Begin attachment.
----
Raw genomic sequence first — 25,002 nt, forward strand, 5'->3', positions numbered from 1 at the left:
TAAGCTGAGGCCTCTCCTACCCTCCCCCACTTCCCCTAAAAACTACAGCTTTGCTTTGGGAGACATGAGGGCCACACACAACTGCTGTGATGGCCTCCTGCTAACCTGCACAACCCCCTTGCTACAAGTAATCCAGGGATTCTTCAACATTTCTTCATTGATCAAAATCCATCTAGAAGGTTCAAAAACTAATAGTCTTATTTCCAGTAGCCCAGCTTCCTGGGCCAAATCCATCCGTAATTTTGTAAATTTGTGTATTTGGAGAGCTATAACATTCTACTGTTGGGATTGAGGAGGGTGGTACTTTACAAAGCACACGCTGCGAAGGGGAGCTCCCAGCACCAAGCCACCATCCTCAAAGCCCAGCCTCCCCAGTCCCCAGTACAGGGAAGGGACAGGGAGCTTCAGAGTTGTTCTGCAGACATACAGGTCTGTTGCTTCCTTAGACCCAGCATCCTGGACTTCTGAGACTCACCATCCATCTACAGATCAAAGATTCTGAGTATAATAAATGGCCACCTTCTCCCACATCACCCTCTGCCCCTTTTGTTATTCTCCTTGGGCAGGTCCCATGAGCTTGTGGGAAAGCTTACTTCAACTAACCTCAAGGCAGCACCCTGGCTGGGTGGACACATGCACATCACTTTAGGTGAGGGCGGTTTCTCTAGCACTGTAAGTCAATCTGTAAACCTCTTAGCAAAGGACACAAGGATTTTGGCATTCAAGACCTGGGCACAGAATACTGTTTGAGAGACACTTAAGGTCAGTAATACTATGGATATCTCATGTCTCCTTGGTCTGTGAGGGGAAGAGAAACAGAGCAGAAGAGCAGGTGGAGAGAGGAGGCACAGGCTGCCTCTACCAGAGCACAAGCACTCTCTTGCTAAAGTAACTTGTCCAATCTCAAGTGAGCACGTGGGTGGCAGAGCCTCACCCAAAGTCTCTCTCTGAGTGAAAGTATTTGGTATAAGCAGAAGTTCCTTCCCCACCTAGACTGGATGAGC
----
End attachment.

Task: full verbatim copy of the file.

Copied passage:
Raw genomic sequence first — 25,002 nt, forward strand, 5'->3', positions numbered from 1 at the left:
TAAGCTGAGGCCTCTCCTACCCTCCCCCACTTCCCCTAAAAACTACAGCTTTGCTTTGGGAGACATGAGGGCCACACACAACTGCTGTGATGGCCTCCTGCTAACCTGCACAACCCCCTTGCTACAAGTAATCCAGGGATTCTTCAACATTTCTTCATTGATCAAAATCCATCTAGAAGGTTCAAAAACTAATAGTCTTATTTCCAGTAGCCCAGCTTCCTGGGCCAAATCCATCCGTAATTTTGTAAATTTGTGTATTTGGAGAGCTATAACATTCTACTGTTGGGATTGAGGAGGGTGGTACTTTACAAAGCACACGCTGCGAAGGGGAGCTCCCAGCACCAAGCCACCATCCTCAAAGCCCAGCCTCCCCAGTCCCCAGTACAGGGAAGGGACAGGGAGCTTCAGAGTTGTTCTGCAGACATACAGGTCTGTTGCTTCCTTAGACCCAGCATCCTGGACTTCTGAGACTCACCATCCATCTACAGATCAAAGATTCTGAGTATAATAAATGGCCACCTTCTCCCACATCACCCTCTGCCCCTTTTGTTATTCTCCTTGGGCAGGTCCCATGAGCTTGTGGGAAAGCTTACTTCAACTAACCTCAAGGCAGCACCCTGGCTGGGTGGACACATGCACATCACTTTAGGTGAGGGCGGTTTCTCTAGCACTGTAAGTCAATCTGTAAACCTCTTAGCAAAGGACACAAGGATTTTGGCATTCAAGACCTGGGCACAGAATACTGTTTGAGAGACACTTAAGGTCAGTAATACTATGGATATCTCATGTCTCCTTGGTCTGTGAGGGGAAGAGAAACAGAGCAGAAGAGCAGGTGGAGAGAGGAGGCACAGGCTGCCTCTACCAGAGCACAAGCACTCTCTTGCTAAAGTAACTTGTCCAATCTCAAGTGAGCACGTGGGTGGCAGAGCCTCACCCAAAGTCTCTCTCTGAGTGAAAGTATTTGGTATAAGCAGAAGTTCCTTCCCCACCTAGACTGGATGAGC